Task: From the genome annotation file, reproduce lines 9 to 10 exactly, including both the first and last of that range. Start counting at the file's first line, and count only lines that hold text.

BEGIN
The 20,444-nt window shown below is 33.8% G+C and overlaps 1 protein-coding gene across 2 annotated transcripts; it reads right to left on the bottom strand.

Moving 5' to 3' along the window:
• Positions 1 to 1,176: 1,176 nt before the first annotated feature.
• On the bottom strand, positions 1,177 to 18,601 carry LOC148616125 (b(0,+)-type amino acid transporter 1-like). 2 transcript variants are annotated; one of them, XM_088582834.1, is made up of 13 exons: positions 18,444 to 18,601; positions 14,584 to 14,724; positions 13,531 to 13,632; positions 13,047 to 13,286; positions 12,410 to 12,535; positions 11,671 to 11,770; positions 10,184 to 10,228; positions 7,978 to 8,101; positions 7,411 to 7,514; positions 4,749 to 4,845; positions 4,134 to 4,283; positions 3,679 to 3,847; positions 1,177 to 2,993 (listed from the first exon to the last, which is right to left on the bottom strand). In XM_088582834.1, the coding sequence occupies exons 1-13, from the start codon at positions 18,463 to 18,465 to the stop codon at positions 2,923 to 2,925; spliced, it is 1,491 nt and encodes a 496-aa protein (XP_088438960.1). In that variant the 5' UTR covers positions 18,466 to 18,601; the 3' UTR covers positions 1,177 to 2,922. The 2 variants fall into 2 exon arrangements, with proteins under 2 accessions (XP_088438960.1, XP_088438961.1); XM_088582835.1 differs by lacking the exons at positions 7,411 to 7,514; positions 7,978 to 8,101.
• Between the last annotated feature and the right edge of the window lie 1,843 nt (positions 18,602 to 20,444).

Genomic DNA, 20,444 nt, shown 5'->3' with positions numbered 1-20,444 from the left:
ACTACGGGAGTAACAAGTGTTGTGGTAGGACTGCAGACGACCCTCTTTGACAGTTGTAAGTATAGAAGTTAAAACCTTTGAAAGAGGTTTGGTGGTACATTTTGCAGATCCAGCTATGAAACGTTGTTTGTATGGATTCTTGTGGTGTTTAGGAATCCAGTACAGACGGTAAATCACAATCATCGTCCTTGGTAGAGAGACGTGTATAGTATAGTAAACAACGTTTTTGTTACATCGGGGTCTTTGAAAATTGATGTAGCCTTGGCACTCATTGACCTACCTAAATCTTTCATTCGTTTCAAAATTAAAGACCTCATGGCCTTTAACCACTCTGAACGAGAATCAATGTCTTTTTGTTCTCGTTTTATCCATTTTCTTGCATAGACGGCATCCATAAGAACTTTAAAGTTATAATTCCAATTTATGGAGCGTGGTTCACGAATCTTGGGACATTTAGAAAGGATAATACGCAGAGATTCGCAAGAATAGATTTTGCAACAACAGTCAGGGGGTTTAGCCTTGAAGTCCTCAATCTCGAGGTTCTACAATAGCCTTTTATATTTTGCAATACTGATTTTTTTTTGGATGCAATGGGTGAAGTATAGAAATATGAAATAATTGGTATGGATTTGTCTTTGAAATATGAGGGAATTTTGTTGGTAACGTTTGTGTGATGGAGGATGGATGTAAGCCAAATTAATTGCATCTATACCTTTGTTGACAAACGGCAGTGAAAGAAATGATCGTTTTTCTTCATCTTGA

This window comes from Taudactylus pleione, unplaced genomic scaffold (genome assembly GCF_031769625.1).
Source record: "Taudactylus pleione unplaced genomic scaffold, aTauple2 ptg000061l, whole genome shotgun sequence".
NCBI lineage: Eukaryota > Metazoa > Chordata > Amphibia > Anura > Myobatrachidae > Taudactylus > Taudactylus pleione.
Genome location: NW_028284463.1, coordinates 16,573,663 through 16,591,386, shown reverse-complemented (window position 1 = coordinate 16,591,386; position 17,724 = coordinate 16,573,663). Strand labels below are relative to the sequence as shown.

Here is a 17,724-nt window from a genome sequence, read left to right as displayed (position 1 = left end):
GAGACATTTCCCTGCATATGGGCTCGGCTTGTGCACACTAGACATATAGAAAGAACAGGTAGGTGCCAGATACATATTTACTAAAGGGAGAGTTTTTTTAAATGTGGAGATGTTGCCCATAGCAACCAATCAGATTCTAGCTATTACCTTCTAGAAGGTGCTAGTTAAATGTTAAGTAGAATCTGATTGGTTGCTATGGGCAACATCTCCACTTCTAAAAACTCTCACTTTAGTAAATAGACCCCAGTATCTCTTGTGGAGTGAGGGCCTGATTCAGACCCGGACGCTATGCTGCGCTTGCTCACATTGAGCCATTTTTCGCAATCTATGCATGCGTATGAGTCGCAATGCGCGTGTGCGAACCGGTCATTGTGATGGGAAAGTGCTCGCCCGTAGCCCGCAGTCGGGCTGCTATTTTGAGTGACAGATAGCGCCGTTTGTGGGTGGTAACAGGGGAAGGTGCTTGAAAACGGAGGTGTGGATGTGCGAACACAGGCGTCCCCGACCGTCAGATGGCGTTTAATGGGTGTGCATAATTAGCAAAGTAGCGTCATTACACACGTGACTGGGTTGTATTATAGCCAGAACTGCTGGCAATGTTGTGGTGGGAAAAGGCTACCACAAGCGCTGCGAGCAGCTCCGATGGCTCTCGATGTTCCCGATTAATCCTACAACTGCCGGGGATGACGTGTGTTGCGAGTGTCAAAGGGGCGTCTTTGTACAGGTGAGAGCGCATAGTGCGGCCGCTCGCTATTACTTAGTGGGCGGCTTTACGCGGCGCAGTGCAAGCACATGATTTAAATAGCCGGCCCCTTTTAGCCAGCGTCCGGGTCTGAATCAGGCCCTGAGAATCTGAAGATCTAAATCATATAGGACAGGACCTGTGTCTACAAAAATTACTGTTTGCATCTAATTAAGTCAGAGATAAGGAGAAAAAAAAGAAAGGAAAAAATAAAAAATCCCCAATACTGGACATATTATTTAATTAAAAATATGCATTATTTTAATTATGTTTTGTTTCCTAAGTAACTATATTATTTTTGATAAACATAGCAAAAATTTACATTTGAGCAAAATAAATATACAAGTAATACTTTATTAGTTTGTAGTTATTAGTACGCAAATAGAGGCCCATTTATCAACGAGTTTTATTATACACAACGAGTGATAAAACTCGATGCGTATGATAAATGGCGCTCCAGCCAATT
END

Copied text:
Source record: "Taudactylus pleione unplaced genomic scaffold, aTauple2 ptg000061l, whole genome shotgun sequence".
NCBI lineage: Eukaryota > Metazoa > Chordata > Amphibia > Anura > Myobatrachidae > Taudactylus > Taudactylus pleione.